HTML and CSS Reference
Using Links on a Web Page
As you have learned, many different Web page elements, including text, images, and
animations, can serve as links. Text and images are the elements most widely used as links.
Figure 3-2 shows examples of text and image links.
Figure 3-2 Text and image links on a Web page.
When using text links on a Web page, use descriptive text as the clickable word or
phrase. For example, the phrase “Click here” does not explain the purpose of the link to
the visitor. By contrast, the phrase “SAVE MONEY” (in Figure 3-2) indicates that the
link connects to a Web page with discounted airline tickets.
When a link is identified with text, it often appears as underlined text, in a color
different from the main Web page text. Unless otherwise changed in the anchor <a> or
<body> tags, the browser settings define the colors of text links throughout a Web page.
For example, with Internet Explorer, the default color for a normal link that has not been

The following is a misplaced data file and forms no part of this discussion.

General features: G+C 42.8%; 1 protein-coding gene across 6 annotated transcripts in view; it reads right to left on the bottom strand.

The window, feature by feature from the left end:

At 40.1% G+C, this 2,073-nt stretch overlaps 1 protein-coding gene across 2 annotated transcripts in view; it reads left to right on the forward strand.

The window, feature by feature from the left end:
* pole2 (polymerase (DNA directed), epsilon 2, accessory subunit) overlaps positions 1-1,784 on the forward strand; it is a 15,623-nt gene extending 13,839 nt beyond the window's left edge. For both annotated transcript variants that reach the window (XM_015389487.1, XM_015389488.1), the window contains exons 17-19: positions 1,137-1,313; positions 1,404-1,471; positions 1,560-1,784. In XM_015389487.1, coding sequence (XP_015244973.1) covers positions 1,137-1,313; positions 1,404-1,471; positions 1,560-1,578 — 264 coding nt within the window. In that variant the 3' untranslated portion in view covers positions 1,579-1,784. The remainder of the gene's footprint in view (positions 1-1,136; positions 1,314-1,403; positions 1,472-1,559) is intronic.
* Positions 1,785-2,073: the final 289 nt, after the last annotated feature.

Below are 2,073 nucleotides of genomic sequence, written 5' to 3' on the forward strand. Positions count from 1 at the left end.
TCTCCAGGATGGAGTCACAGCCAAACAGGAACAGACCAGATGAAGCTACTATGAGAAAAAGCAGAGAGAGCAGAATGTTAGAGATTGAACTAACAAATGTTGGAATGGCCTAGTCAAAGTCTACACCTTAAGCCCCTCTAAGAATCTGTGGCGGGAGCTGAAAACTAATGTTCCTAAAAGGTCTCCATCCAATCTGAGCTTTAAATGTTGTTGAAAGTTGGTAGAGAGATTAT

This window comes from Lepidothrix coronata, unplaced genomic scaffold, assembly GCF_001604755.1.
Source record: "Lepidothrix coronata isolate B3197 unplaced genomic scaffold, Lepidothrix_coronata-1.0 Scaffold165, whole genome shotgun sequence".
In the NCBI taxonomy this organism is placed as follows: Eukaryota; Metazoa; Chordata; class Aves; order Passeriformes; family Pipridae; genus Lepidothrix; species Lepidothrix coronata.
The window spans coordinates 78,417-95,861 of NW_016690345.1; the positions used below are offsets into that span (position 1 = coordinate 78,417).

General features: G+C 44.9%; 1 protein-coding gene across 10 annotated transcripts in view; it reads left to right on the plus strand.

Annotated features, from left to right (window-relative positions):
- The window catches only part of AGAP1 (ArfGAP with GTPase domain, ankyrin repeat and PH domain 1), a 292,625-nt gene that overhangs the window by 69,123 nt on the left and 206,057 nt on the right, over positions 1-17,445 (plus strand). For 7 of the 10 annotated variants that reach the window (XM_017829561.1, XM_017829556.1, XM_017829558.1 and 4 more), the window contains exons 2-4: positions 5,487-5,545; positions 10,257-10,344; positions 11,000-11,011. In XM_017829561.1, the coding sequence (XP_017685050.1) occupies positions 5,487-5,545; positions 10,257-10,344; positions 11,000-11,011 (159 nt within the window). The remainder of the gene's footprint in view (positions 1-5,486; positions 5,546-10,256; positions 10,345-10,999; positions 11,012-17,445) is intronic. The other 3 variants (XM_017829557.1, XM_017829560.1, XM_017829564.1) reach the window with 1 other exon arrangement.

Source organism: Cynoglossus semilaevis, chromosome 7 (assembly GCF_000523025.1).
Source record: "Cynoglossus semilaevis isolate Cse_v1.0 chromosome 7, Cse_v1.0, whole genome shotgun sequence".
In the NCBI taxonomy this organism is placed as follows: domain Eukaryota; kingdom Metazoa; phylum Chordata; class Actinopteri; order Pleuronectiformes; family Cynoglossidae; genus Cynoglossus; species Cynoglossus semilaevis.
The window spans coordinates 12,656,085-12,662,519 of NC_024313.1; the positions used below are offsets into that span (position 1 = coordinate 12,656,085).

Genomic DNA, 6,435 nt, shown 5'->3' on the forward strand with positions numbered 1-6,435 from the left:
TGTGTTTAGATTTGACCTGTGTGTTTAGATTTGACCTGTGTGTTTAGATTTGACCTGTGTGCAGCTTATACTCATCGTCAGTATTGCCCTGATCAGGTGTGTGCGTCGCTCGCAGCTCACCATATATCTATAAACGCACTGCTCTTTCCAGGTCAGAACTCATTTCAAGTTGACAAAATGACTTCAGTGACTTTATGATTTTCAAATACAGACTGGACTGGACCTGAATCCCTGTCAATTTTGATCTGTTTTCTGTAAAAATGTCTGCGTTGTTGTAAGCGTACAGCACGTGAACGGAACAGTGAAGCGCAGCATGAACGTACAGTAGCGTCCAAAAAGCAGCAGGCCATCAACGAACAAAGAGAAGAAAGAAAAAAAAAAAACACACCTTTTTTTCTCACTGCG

clicked (or visited) is blue, a visited link is purple, and an active link (a link just clicked by
a user) varies in color. Figure 3-3 on the next page shows examples of text links in normal
and visited states. Generally, moving the mouse pointer over a link causes the mouse
pointer to change to a pointing hand. This change notifies the user that a link is available
from that text or image.
Many Web sites provide
help for new HTML5
developers. For more
information about links,
search for keywords such
as “HTML5 Tutorials” or
“HTML5 Help” in any
good search engine.